Thirty groups join forces to ask FERC for single review for four proposed natural gas pipelines
Thirty organizations in Virginia and West Virginia have joined forces to ask the Federal Energy Regulatory Commission (FERC) to conduct a combined, comprehensive review of four natural gas pipeline projects proposed for the Blue Ridge and Central Appalachian region.
Those projects are the Atlantic Coast Pipeline, the Mountain Valley Pipeline, the Appalachian Connector Pipeline, and the WB Express Project.
Many of the groups are based in counties where the Atlantic Coast Pipeline (ACP) or Mountain Valley Pipeline would cut through family farms and national forest land. In Virginia they include Augusta County Alliance, Friends of Buckingham, Friends of the GW Forest Against Fracking, Friends of Wintergreen Inc. and several environmental groups such as the Appalachian Trail Conservancy, Chesapeake Climate Action Network and the Virginia Chapter of the Sierra Club.
In the letter to FERC, the groups urged the agency to do a single review, called a Programmatic Environmental Impact Statement (PEIS), to evaluate the need for each of the pipelines in relation to the others, as well as to assess the direct, indirect and cumulative environmental and social impacts of all the pipelines.
“Our region is facing an unprecedented level of natural gas infrastructure development,” the letter said. “Although there are currently 3,000 miles of natural gas lines in Virginia alone, there are almost no 42-inch lines in the state. However, there are now three such lines, each capable of carrying up to two billion cubic feet a day, being proposed in close proximity to one another, and a fourth existing 36-inch line
that is in the planning stages for an upgrade to add additional capacity, each of which requires at least one new compressor station.”
The letter said FERC should proceed, “not with a separate EIS for each proposed pipeline, but with a PEIS that considers all of the cumulative impacts that will arise from these four proposed projects and evaluate all reasonable, less damaging alternatives.”
Joining landowner and environmental advocates in a tele-press conference this morning were Virginia State Sen. John Edwards and Del. Joseph Yost, whose districts include sections of the proposed route of the Mountain Valley Pipeline. Both oppose the project.
Yost (R), Giles County, said in a letter to FERC that ““balancing the need for energy infrastructure while also respecting an individual's property rights and safeguarding our natural resources for future enjoyment is no easy task … It is my hope you will examine this project closely over the coming months taking these and many other considerations under advisement.”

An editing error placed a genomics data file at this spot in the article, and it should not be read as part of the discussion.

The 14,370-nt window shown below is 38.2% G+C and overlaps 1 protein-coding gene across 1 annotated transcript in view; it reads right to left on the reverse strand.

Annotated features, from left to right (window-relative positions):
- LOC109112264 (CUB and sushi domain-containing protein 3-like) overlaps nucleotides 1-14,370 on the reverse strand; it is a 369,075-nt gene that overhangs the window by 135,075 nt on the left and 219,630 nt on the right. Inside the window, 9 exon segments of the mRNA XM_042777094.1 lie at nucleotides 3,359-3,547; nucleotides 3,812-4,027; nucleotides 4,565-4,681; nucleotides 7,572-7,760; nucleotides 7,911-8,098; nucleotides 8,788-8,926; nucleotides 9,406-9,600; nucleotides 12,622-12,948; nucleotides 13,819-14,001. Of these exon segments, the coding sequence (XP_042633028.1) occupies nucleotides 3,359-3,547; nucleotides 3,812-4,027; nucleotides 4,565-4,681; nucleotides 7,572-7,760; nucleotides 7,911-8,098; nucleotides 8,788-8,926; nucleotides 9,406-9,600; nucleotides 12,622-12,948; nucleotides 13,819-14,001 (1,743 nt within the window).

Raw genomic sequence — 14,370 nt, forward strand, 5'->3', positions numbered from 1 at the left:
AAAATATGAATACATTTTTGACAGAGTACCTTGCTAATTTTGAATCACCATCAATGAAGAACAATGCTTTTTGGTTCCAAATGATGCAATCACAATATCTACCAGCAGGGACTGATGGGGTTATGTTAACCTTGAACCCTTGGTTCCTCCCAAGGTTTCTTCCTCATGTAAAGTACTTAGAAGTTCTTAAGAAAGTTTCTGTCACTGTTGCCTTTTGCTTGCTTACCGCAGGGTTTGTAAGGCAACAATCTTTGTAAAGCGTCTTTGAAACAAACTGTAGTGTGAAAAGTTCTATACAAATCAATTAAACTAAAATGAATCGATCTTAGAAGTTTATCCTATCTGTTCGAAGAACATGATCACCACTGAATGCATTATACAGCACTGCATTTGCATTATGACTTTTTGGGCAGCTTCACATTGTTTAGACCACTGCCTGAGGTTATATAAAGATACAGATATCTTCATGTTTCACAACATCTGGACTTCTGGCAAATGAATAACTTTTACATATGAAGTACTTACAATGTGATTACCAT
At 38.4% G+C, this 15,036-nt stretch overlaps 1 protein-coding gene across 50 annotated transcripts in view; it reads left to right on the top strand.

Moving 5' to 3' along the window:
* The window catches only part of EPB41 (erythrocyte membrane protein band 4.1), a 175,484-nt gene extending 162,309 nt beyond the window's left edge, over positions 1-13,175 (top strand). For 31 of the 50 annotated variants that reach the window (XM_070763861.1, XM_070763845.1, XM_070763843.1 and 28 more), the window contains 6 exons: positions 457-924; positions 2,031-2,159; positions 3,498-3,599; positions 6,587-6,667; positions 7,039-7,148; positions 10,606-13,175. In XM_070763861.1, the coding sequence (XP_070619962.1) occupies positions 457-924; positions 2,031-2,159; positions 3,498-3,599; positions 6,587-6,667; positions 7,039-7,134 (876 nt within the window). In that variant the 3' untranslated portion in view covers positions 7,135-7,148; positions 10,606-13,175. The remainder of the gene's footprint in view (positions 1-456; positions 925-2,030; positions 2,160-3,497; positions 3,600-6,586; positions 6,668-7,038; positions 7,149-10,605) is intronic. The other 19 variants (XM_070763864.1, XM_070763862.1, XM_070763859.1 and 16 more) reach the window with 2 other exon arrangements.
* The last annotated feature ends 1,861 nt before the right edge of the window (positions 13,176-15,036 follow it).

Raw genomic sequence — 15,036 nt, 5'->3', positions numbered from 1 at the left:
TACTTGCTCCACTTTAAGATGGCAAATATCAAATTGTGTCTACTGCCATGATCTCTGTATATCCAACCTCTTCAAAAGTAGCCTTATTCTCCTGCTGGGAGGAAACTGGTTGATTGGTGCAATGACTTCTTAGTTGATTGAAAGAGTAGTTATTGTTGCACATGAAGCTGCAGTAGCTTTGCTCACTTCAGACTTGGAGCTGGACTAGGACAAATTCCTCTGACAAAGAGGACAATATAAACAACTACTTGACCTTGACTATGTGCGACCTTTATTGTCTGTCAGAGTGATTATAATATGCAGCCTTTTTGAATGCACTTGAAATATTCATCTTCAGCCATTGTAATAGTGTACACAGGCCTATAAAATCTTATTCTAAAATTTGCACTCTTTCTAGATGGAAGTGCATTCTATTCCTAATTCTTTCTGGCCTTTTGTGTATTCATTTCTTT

On Friday, the same day that Mountain Valley Pipeline LLC filed its permit application with FERC to build a natural gas pipeline spanning 301 miles from West Virginia, over the mountains and into Virginia, 16 groups filed a formal protest against the Atlantic Coast Pipeline (ACP). The groups contend Dominion Transmission Inc. and Atlantic Coast Pipeline LLC had presented flawed and exaggerated information to FERC about the need for that pipeline, while ignoring impacts to the environment, landowners, communities and the general public.
Dominion filed a 30,000-page application with FERC in September for the $5 billion, 564-mile natural gas pipeline that would start in West Virginia, travel through Virginia and on into North Carolina. The governors of all three affected states support the project as do an array of economic development officials, other groups and some residents. Dominion has said that the pipeline is needed to meet the clean energy needs of Virginia and North Carolina. Its application asks FERC to certify the project as a public benefit and necessity, a certifciation that would allow Dominion to use eminent domain to secure rights-of-way for the pipeline route, which has been rerouted several times, as more information from surveys becomes available.
Carrying up to 1.5 billion cubic feet of natural gas each day from the Marcellus shale formation, Dominion says the pipeline would meet demand from electric power plants, local gas distribution companies and industrial customers in Virginia and North Carolina.
In a statement on the group's request for a single review, Dominion noted that the Atlantic Coast Pipeline, in its Sept. 18 application to the FERC, said minimal cumulative impacts are anticipated because of the “implementation of specialized construction techniques, the relatively short construction timeframe in any one location, and carefully developed resource protection and mitigation plans.”
It also pointed out that in recent rulings and statements, FERC has said that a PEIS, like the one being requested, would be “estimates of potential development” and not present “a credible forward look and would therefore not be a useful tool for basic program planning.”
The groups asking FERC for a single review noted that New England is facing a similar situation of fielding proposals for multiple natural gas pipelines. In comments filed with FERC, Massachusetts Attorney General Maura Healey recently asked the agency to conduct a combined review of those projects to compare each project's impacts and benefits.
Joanna Salidis, president of Friends of Nelson, one of the most vocal of the opposition groups, said in a statement, “The least we, as unwilling citizens of a directly impacted community, deserve is the assurance that the federal regulatory process responsible for approving and siting the Atlantic Coast Pipeline is fair, thorough and accurate. We believe FERC’s current plan to review the ACP in isolation from the three other high-pressure, large-diameter pipelines proposed for our region is negligent in light of the ACP's threats to our property rights, economy, health and safety.”